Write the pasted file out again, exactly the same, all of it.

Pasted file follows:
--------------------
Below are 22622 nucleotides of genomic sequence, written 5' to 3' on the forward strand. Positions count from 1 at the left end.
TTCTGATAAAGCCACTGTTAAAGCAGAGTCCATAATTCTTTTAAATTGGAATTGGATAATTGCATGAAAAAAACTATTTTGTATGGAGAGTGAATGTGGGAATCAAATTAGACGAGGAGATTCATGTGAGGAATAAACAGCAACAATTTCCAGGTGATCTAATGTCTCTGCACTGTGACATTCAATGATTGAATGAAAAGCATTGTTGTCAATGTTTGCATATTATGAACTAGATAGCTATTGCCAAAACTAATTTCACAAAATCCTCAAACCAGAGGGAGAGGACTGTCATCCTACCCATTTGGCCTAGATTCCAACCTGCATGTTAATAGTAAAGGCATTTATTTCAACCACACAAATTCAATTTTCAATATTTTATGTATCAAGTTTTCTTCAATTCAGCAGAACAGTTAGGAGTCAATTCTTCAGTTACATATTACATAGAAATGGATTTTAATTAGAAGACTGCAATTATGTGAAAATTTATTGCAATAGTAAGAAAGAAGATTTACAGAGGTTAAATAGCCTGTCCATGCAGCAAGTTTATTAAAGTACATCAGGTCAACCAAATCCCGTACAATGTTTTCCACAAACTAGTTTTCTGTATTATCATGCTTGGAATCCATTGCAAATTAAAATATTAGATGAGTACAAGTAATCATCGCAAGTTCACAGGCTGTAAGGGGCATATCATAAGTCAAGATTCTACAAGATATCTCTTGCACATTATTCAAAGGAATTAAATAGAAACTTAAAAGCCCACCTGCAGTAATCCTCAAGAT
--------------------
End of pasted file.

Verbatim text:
Below are 22622 nucleotides of genomic sequence, written 5' to 3' on the forward strand. Positions count from 1 at the left end.
TTCTGATAAAGCCACTGTTAAAGCAGAGTCCATAATTCTTTTAAATTGGAATTGGATAATTGCATGAAAAAAACTATTTTGTATGGAGAGTGAATGTGGGAATCAAATTAGACGAGGAGATTCATGTGAGGAATAAACAGCAACAATTTCCAGGTGATCTAATGTCTCTGCACTGTGACATTCAATGATTGAATGAAAAGCATTGTTGTCAATGTTTGCATATTATGAACTAGATAGCTATTGCCAAAACTAATTTCACAAAATCCTCAAACCAGAGGGAGAGGACTGTCATCCTACCCATTTGGCCTAGATTCCAACCTGCATGTTAATAGTAAAGGCATTTATTTCAACCACACAAATTCAATTTTCAATATTTTATGTATCAAGTTTTCTTCAATTCAGCAGAACAGTTAGGAGTCAATTCTTCAGTTACATATTACATAGAAATGGATTTTAATTAGAAGACTGCAATTATGTGAAAATTTATTGCAATAGTAAGAAAGAAGATTTACAGAGGTTAAATAGCCTGTCCATGCAGCAAGTTTATTAAAGTACATCAGGTCAACCAAATCCCGTACAATGTTTTCCACAAACTAGTTTTCTGTATTATCATGCTTGGAATCCATTGCAAATTAAAATATTAGATGAGTACAAGTAATCATCGCAAGTTCACAGGCTGTAAGGGGCATATCATAAGTCAAGATTCTACAAGATATCTCTTGCACATTATTCAAAGGAATTAAATAGAAACTTAAAAGCCCACCTGCAGTAATCCTCAAGAT